Bush tells Rush he's 'deeply concerned' about the US leaving the Middle East
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Published: Wednesday November 1, 2006
During an interview with conservative pundit Rush Limbaugh, US President George Bush expressed deep concerns about the possibility of the United States leaving the Middle East, raising fears that extremists could topple governments to "control oil resources."
"Give me a second here, Rush, because I want to share something with you," Bush said. "I am deeply concerned about a country, the United States, leaving the Middle East."
Bush said that he was "worried that rival forms of extremists will battle for power, obviously creating incredible damage if they do so; that they will topple modern governments, that they will be in a position to use oil as a tool to blackmail the West."
"People say, 'What do you mean by that?'" The president continued. "I say, 'If they control oil resources, then they pull oil off the market in order to run the price up, and they will do so unless we abandon Israel, for example, or unless we abandon allies.'"
"You couple that with a country that doesn't like us with a nuclear weapon, and people will look back at this moment and say, 'What happened to those people in 2006?' and those are the stakes in this war we face," Bush said.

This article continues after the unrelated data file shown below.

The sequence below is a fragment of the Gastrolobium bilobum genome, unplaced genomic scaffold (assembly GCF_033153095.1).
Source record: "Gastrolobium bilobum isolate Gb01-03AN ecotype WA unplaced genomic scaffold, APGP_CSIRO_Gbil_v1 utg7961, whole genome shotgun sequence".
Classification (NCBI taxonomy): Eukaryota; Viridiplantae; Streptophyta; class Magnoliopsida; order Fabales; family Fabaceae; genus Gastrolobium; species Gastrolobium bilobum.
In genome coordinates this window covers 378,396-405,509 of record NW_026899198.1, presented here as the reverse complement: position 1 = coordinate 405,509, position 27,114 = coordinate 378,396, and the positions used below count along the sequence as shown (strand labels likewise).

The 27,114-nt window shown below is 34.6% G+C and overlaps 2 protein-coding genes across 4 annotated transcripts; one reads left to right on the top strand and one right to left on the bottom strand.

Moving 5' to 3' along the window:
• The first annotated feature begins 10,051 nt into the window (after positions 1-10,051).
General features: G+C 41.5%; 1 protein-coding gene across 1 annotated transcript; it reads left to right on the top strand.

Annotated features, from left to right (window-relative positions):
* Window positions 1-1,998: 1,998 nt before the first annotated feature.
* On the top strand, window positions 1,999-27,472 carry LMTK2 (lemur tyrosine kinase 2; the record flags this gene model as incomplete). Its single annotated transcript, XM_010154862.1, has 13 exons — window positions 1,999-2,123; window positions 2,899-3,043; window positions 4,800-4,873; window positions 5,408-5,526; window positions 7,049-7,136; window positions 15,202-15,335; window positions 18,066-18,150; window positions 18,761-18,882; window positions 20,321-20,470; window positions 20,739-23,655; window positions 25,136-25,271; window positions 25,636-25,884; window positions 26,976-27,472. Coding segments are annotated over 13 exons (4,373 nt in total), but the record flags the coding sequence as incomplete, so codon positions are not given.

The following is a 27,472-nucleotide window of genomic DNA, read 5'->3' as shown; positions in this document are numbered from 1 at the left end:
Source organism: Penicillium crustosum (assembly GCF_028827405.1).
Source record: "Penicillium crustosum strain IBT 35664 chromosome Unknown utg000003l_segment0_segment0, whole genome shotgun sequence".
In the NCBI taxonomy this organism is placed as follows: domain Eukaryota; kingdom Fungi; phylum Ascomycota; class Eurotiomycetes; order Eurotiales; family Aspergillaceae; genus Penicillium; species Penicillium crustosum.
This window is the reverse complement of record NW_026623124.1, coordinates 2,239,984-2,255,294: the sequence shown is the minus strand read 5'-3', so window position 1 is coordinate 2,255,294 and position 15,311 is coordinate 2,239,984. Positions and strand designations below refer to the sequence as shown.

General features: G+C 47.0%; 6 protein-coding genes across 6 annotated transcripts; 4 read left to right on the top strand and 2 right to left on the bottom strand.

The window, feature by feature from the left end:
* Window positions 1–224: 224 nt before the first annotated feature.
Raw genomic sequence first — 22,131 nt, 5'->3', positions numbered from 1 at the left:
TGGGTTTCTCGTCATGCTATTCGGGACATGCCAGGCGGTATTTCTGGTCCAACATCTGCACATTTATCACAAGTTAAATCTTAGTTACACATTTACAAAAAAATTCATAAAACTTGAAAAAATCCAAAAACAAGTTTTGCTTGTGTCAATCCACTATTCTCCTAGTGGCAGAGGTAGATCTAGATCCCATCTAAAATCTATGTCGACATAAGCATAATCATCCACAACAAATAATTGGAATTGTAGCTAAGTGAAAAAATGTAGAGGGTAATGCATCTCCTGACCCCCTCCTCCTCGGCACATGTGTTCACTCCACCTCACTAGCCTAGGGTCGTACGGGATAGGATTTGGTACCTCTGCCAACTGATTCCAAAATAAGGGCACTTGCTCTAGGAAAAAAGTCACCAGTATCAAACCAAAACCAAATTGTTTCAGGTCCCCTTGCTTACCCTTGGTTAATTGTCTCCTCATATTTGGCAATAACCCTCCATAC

"On the one hand we've got a plan to make sure we protect you from immediate attack, and on the other hand we've got a long-term strategy to deal with these threats, and part of that strategy is to stay on the offense," Bush continued. "Part of the strategy is to help young democracies like Lebanon and Iraq be able to survive against the terrorists and the extremists who are trying to crush their hopes, and part of the democracy is for a freedom movement, which will help create the conditions so that the extremists become marginalized and unable to recruit."
Limbaugh called Bush's comments "extremely visionary."
A transcript, as well as audio of the Bush interview can be found at Limbaugh's Website